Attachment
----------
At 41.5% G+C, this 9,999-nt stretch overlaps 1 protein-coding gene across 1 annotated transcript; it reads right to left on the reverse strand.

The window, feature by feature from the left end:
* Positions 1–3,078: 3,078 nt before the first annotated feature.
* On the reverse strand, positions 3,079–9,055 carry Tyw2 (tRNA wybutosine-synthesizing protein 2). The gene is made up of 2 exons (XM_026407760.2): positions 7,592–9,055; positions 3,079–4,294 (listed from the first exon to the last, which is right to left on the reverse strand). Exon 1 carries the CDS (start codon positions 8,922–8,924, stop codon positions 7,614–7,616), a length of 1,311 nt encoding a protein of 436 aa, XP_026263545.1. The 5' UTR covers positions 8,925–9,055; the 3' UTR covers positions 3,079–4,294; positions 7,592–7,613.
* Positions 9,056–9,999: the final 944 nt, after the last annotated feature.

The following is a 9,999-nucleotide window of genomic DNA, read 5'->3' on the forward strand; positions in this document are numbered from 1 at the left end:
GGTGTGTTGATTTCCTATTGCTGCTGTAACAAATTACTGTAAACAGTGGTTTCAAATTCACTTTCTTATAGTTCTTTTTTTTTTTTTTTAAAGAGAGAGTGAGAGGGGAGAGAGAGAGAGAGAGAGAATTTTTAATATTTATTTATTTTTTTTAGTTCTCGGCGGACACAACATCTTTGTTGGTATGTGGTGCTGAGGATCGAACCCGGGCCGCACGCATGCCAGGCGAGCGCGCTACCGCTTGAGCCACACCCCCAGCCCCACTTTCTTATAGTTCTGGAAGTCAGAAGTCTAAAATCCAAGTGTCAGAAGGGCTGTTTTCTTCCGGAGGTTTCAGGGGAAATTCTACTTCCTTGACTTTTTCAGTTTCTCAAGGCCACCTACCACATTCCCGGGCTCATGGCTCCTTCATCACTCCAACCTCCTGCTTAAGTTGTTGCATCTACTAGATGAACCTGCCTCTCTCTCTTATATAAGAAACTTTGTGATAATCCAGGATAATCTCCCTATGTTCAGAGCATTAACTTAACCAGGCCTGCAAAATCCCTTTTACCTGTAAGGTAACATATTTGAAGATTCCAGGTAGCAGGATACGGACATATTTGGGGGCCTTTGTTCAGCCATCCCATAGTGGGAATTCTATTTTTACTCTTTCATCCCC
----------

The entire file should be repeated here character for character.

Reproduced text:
At 41.5% G+C, this 9,999-nt stretch overlaps 1 protein-coding gene across 1 annotated transcript; it reads right to left on the reverse strand.

The window, feature by feature from the left end:
* Positions 1–3,078: 3,078 nt before the first annotated feature.
* On the reverse strand, positions 3,079–9,055 carry Tyw2 (tRNA wybutosine-synthesizing protein 2). The gene is made up of 2 exons (XM_026407760.2): positions 7,592–9,055; positions 3,079–4,294 (listed from the first exon to the last, which is right to left on the reverse strand). Exon 1 carries the CDS (start codon positions 8,922–8,924, stop codon positions 7,614–7,616), a length of 1,311 nt encoding a protein of 436 aa, XP_026263545.1. The 5' UTR covers positions 8,925–9,055; the 3' UTR covers positions 3,079–4,294; positions 7,592–7,613.
* Positions 9,056–9,999: the final 944 nt, after the last annotated feature.

The following is a 9,999-nucleotide window of genomic DNA, read 5'->3' on the forward strand; positions in this document are numbered from 1 at the left end:
GGTGTGTTGATTTCCTATTGCTGCTGTAACAAATTACTGTAAACAGTGGTTTCAAATTCACTTTCTTATAGTTCTTTTTTTTTTTTTTTAAAGAGAGAGTGAGAGGGGAGAGAGAGAGAGAGAGAGAATTTTTAATATTTATTTATTTTTTTTAGTTCTCGGCGGACACAACATCTTTGTTGGTATGTGGTGCTGAGGATCGAACCCGGGCCGCACGCATGCCAGGCGAGCGCGCTACCGCTTGAGCCACACCCCCAGCCCCACTTTCTTATAGTTCTGGAAGTCAGAAGTCTAAAATCCAAGTGTCAGAAGGGCTGTTTTCTTCCGGAGGTTTCAGGGGAAATTCTACTTCCTTGACTTTTTCAGTTTCTCAAGGCCACCTACCACATTCCCGGGCTCATGGCTCCTTCATCACTCCAACCTCCTGCTTAAGTTGTTGCATCTACTAGATGAACCTGCCTCTCTCTCTTATATAAGAAACTTTGTGATAATCCAGGATAATCTCCCTATGTTCAGAGCATTAACTTAACCAGGCCTGCAAAATCCCTTTTACCTGTAAGGTAACATATTTGAAGATTCCAGGTAGCAGGATACGGACATATTTGGGGGCCTTTGTTCAGCCATCCCATAGTGGGAATTCTATTTTTACTCTTTCATCCCC